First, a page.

Designated hitters like the Red Sox J.D. Martinez have only had a home in the American League. That could have changed if MLB and the MLBPA had agreed to discussed rule changes for a shortened season, including implementing the DH in both leagues. Michael Dwyer/Associated Press

The Major League Players Association voted not to accept the 60-game proposal from Commissioner Rob Manfred on Monday. That left us all waiting for Manfred to announce a season, and a schedule, answering the “tell us when and where” question the players have been demanding.

The back-and-forth negotiations have been frustrating for everyone. There was hope a deal could be worked out. There still is hope for a last-minute meeting of the minds, but that’s highly unlikely after the last announcement.

We’ve heard enough about the money at stake. There is little sympathy for squabbling over money in the midst of a pandemic that has sent some 40 million Americans to unemployment. The unfortunate part of the no vote was that there were some interesting tidbits in the proposal that would impact the game on the field.

One was the implementation of a universal designated hitter is long overdue. We have raged at the absurdity of the American and National leagues playing with different lineup structures for years. This has become even more evident as interleague play has proliferated, with American League teams playing National League teams from the start of the season until the end.

It’s no surprise that the universal DH has been front-and center in these discussions.

So has the concept of limiting extra-inning games that drag on into the wee hours of the night. Baseball has always been played without a clock, but life has sped up around the sport. Our attention spans have never been shorter. It seems baseball might finally be catching up with the times.

Discussions surrounding ways to increase scoring in extra innings, or even having games finish in a tie, have been important elements of these discussions. There’s no doubt something needs to be done in a truncated season – with fewer days off teams cannot afford to blow out pitching staffs with long extra-inning games.

Normally, after a game that goes more than 12 innings, a phone call is made and a pitcher is summoned from AAA to step into the next day’s staff. There will be no minor-league baseball this summer, and no one standing by to help the big club.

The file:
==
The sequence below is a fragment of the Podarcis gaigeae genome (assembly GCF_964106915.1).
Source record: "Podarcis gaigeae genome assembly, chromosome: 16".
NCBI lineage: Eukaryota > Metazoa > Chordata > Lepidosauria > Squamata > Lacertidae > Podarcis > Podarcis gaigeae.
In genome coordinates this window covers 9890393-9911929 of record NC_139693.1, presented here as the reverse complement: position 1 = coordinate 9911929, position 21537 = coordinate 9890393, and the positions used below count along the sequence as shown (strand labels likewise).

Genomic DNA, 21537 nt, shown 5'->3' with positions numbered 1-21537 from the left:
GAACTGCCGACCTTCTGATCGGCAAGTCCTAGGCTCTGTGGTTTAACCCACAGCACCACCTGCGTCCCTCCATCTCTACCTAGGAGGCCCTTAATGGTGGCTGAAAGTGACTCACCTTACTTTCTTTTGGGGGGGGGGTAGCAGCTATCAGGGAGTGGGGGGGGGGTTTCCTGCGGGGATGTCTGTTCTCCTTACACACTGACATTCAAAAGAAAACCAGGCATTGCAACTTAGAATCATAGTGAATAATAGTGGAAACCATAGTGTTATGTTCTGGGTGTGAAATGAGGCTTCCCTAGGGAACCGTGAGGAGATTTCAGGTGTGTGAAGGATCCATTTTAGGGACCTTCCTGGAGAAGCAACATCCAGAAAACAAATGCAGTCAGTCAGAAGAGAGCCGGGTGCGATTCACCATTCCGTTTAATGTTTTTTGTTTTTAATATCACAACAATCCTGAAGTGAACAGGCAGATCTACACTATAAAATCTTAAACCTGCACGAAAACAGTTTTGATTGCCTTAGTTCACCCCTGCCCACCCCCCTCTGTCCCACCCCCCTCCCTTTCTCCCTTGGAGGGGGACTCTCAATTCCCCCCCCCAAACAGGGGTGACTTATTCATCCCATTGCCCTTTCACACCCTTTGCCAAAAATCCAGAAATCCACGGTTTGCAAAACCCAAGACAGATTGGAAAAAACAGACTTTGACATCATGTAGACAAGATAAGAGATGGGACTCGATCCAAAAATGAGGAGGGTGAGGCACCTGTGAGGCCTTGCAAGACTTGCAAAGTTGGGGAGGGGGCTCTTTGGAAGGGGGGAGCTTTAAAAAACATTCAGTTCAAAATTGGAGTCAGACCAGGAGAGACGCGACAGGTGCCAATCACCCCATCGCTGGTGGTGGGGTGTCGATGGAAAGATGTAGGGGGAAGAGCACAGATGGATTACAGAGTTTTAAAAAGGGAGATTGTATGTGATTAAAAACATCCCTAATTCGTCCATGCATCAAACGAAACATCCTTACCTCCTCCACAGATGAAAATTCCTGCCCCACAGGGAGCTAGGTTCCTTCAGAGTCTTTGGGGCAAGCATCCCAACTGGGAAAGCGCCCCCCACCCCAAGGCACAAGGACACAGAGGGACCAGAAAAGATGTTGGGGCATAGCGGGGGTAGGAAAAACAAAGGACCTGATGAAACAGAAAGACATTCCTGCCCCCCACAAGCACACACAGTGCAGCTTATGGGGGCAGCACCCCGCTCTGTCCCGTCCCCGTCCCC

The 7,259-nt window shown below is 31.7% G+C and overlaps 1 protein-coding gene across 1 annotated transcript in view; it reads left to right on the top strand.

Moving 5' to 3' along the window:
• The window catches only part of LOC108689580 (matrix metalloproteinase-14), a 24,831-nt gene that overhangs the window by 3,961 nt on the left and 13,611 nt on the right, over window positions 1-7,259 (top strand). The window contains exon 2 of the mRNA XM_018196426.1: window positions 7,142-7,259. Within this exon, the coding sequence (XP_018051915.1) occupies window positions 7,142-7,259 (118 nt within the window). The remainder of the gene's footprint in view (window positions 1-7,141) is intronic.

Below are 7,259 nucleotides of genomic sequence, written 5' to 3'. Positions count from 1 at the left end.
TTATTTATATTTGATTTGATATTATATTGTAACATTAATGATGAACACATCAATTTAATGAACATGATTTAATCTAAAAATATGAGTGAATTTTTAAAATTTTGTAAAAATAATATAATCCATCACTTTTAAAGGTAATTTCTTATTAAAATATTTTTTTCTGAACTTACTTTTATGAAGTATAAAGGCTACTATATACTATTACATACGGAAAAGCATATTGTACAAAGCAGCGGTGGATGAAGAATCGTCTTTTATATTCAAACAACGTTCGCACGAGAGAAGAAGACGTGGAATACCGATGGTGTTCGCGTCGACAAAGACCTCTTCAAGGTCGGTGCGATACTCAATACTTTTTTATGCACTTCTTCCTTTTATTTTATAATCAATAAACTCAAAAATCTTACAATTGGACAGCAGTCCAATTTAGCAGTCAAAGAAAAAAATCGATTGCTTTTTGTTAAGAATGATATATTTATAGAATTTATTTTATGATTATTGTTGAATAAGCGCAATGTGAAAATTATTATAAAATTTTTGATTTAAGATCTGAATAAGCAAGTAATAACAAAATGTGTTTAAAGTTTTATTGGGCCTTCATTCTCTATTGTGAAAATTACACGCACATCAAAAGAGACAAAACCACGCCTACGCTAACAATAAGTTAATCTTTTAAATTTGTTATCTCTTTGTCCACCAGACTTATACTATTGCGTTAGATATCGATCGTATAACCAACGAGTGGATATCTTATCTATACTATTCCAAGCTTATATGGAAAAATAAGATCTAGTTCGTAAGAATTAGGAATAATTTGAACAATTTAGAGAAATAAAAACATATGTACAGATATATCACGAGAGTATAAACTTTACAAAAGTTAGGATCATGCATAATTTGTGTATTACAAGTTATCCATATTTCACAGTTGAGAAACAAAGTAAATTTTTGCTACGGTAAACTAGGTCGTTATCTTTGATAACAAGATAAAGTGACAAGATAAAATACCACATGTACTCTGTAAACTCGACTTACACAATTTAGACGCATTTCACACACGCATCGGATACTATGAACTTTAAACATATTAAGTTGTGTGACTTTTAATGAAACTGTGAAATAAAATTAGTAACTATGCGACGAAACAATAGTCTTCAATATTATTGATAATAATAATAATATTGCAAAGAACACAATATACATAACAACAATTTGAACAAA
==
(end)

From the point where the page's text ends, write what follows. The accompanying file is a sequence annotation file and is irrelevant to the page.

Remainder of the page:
That’s why the idea of ties have been floated out there. It’s also why there’s talk about putting a runner on base in extra innings to spur offense and a winning run.

Purists have been outraged by these ideas, screaming that those who run the game are using a worldwide pandemic as a way to undermine the very structure of the game.

That’s what hockey purists said when the shootout was introduced to the NHL in 2005. And in many ways they were right. A one-on-one battle isn’t hockey, it’s a skills competition. Looking to avoid shootouts, the NHL eventually implemented 3-on-3 overtime. It’s far more entertaining than a shootout, a frenetic overtime with wide-open space and end-to-end action. It’s not the game as originally intended, but it’s a great way to end a game before the shootout. And the shootout looms over OT, forcing the action to pick up at an even more hectic pace.

Putting a man on second base might seem like a gimmick. Even so, it would create instant excitement and force strategy decisions with the game on the line. Extra innings will mean extra action and excitement. That’s not the case right now.

In the end, it’s hard to think about ending games quicker when the two games can’t figure out how to start a season. But it would be nice to talk balls and strikes instead of dollars and cents.

Tom Caron is a studio host for Red Sox broadcast on NESN. His column runs on Tuesdays in the Portland Press Herald.

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